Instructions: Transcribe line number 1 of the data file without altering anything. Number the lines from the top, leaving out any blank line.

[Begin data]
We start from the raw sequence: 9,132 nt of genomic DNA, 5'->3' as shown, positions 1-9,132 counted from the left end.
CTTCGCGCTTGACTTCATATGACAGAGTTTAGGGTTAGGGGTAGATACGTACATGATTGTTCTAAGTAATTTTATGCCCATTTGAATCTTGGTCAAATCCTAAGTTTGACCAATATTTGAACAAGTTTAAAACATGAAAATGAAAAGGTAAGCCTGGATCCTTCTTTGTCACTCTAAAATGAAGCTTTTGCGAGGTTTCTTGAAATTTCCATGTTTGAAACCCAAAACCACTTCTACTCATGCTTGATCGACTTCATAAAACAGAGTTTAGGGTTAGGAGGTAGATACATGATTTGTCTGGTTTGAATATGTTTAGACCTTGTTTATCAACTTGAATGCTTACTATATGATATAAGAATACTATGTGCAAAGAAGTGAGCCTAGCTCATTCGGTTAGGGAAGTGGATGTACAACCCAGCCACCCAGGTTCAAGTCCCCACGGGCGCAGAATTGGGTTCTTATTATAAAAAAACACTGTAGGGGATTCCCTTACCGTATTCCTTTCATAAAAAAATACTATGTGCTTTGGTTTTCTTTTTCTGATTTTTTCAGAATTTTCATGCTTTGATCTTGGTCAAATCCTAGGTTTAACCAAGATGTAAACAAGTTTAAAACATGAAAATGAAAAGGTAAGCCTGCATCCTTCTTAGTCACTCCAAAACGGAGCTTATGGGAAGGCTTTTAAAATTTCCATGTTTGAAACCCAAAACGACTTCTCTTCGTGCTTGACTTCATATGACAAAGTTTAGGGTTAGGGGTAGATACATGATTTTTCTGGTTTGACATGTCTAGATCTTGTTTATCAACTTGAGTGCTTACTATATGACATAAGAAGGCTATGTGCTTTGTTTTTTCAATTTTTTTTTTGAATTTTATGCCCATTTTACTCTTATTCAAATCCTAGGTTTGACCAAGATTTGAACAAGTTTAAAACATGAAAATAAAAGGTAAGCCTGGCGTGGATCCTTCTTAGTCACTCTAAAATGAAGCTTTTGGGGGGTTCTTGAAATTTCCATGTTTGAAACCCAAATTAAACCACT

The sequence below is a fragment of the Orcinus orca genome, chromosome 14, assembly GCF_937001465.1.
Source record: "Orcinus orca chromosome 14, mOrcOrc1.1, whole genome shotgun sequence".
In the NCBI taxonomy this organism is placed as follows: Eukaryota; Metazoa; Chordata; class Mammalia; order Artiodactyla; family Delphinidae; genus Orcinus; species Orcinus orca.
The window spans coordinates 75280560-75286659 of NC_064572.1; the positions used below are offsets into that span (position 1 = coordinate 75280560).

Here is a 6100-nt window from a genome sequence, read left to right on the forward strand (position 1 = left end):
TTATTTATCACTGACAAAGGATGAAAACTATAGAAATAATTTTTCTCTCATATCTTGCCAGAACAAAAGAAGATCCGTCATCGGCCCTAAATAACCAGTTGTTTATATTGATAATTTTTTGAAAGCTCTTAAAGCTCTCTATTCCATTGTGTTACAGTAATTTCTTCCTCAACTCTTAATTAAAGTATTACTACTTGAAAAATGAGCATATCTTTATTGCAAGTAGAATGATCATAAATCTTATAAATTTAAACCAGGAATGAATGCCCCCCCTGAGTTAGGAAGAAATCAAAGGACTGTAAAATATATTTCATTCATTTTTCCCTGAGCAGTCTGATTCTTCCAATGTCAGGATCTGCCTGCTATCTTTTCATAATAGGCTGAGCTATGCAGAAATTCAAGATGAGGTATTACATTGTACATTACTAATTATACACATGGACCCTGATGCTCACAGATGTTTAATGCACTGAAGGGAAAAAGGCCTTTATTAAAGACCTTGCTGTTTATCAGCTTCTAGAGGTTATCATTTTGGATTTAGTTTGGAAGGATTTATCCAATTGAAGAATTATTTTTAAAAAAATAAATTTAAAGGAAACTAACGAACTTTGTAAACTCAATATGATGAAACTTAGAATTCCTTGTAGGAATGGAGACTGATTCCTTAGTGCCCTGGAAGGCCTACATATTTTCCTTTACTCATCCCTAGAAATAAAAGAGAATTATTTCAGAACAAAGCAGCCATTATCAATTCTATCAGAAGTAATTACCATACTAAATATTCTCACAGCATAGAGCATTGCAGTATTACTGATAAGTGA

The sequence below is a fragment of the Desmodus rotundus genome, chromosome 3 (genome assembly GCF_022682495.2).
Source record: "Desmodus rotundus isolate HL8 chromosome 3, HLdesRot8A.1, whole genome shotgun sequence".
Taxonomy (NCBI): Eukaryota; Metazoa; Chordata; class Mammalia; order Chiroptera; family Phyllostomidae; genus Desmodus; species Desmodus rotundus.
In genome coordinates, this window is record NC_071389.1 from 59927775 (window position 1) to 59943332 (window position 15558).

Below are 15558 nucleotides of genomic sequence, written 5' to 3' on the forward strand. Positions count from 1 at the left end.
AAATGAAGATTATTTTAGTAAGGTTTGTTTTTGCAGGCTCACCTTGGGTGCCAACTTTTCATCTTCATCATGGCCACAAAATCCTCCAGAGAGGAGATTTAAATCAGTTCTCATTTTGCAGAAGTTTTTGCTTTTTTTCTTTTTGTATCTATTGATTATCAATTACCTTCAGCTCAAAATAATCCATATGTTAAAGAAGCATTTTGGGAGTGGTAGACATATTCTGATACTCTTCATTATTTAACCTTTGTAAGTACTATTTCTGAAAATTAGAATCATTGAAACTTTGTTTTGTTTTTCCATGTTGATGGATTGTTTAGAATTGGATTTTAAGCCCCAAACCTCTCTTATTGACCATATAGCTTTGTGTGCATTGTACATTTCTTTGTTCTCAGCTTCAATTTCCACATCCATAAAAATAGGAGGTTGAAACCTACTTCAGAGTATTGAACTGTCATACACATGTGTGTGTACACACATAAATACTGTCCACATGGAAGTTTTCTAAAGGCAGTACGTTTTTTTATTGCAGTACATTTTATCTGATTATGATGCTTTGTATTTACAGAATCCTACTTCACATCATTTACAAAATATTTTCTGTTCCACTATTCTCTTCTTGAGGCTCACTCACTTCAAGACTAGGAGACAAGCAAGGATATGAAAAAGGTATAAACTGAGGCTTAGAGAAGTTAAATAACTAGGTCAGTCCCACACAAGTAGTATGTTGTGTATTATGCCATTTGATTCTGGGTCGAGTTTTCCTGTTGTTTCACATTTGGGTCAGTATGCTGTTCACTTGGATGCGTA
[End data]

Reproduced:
We start from the raw sequence: 9,132 nt of genomic DNA, 5'->3' as shown, positions 1-9,132 counted from the left end.